“When guests visit the website, they spend about two and a half to three minutes scrolling through it,” she said. “We want to be able to have that one-stop shop, and that includes what has been written about us. A lot of choices can be made through those recommendations.”

Hire help
For independent hoteliers, time and staffing resources might be scarce. In that case, it could be wise to hire outside PR help.

“I’m a department of one,” Goldberg said. “PR and marketing are integral parts of hospitality, and you need to have strong messaging to get the word out. That’s where PR is so important.”

Chase said that hoteliers’ focus is on driving revenues, employing people, training people, delivering services and finding cost savings whenever possible.

“That’s a lot of stuff,” he said. “(Hoteliers) might not have a lot of experience in PR, being proactive there and creating a unique message. They just don’t have the time.”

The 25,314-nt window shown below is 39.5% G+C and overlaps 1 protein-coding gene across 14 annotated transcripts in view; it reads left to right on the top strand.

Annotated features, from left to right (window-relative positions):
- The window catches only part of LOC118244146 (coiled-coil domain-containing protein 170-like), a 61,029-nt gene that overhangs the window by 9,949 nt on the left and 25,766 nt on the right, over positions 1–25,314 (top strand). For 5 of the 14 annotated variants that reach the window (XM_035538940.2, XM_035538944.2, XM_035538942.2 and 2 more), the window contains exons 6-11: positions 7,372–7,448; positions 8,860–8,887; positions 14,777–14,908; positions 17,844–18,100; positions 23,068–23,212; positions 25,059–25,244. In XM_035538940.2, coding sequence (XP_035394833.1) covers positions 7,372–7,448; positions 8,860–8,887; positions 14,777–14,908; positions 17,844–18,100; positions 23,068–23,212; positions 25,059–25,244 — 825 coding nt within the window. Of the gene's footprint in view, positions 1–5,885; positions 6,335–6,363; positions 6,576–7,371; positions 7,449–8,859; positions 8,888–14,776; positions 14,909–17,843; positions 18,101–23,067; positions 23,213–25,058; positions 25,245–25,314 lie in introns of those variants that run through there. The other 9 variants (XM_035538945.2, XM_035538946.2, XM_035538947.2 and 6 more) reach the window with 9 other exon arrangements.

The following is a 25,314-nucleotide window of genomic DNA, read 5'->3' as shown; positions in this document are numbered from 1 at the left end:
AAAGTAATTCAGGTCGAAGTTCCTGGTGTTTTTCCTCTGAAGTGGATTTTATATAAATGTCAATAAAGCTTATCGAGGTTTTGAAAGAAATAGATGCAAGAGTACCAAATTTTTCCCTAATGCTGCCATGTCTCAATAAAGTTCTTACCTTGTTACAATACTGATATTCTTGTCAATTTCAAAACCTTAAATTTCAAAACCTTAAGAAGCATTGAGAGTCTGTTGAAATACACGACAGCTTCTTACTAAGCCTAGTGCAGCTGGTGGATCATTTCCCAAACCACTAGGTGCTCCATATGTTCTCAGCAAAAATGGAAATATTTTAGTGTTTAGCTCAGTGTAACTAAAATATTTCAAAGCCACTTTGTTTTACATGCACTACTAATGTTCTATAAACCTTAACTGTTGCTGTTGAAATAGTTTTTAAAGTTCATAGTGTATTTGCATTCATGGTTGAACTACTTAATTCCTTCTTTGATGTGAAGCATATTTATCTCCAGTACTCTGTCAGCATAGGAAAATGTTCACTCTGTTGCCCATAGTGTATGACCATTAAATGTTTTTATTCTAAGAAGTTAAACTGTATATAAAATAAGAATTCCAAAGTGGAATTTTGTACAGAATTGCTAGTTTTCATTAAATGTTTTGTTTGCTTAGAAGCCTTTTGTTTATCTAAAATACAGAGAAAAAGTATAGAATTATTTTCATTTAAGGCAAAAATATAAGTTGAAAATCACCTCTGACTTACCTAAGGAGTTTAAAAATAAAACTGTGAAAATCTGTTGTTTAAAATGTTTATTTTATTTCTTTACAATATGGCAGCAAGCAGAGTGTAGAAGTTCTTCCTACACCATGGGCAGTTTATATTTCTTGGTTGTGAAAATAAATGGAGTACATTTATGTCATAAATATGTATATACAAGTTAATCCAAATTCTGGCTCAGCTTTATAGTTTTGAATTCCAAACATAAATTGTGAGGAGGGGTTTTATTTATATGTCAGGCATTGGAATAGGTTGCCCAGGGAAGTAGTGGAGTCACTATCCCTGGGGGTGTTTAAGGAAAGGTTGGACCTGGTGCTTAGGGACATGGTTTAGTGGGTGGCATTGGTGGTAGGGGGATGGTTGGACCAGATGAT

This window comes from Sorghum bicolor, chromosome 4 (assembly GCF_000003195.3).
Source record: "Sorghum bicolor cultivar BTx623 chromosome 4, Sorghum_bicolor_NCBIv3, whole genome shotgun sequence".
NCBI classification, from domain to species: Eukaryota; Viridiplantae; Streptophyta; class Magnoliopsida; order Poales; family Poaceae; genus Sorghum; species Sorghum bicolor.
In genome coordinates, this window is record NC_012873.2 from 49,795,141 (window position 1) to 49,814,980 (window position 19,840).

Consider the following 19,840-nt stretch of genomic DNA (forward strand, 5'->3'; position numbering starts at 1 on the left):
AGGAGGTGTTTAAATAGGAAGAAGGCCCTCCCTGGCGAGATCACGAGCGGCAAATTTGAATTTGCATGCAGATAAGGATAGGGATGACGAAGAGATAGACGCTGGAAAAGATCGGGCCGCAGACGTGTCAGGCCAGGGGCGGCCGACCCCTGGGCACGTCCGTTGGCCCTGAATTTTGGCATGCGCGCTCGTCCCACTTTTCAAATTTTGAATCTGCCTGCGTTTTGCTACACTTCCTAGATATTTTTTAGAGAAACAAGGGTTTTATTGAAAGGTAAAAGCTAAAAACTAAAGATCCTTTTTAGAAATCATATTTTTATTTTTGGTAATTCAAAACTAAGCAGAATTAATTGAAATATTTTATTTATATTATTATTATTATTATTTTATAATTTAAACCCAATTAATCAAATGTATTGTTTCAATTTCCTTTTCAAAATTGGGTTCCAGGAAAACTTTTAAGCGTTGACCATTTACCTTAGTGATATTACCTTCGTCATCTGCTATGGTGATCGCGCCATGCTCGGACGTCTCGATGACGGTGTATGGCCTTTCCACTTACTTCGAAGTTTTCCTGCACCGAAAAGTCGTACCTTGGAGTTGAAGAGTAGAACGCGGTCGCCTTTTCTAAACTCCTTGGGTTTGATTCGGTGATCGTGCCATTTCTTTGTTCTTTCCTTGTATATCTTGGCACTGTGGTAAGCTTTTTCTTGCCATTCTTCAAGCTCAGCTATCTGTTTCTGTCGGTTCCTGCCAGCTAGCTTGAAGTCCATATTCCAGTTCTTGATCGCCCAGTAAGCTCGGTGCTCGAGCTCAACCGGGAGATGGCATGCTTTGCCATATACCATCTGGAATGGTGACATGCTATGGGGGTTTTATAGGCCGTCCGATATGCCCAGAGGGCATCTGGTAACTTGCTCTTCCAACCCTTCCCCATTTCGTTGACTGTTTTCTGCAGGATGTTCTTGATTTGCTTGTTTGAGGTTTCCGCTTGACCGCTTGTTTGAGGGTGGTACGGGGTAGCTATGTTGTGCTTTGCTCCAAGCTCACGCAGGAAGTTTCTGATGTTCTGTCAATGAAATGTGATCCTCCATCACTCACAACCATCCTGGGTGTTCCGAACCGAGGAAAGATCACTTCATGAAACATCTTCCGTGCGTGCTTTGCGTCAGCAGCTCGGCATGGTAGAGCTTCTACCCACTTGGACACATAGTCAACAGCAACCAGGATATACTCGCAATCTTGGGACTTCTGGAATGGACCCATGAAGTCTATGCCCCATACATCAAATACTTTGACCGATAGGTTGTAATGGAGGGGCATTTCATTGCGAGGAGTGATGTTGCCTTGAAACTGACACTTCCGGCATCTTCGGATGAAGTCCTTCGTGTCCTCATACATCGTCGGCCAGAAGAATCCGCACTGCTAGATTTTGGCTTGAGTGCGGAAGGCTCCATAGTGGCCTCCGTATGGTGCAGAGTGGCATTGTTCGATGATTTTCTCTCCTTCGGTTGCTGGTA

He said he always challenges hoteliers who say they don’t have the money to hire outside PR help.

“We can spend a lot on advertising and targeting the customer,” he said. “One well-placed PR article about the hotel and its uniqueness—if you try to advertise it, it’s 100 times more expensive.” He added that an article can be a form of advertising, but more effective and credible because a third party is telling the story.

Have a crisis communication plan
PR firms also can be helpful when it comes to constructing crisis communication plans, sources said, for when things go awry on property.

“Things happen quickly, so you need a plan in place,” Goldberg said. “It’s important for us to know who those points of contact should be if something happens to get it under control.”

She said forming a plan isn’t as difficult as some might think. If hoteliers don’t have one in place, they should sit down with their key department heads and determine who is in charge of what when a crisis strikes.

Chase said it’s important that hoteliers communicate with their PR firms to make sure they have a thorough understanding of the crisis at hand so they can help construct the message.

“Communicate that (message) to the outside world,” he said. “Be upfront and proactive rather than waiting for the negative to come out in the press that may not be accurate.”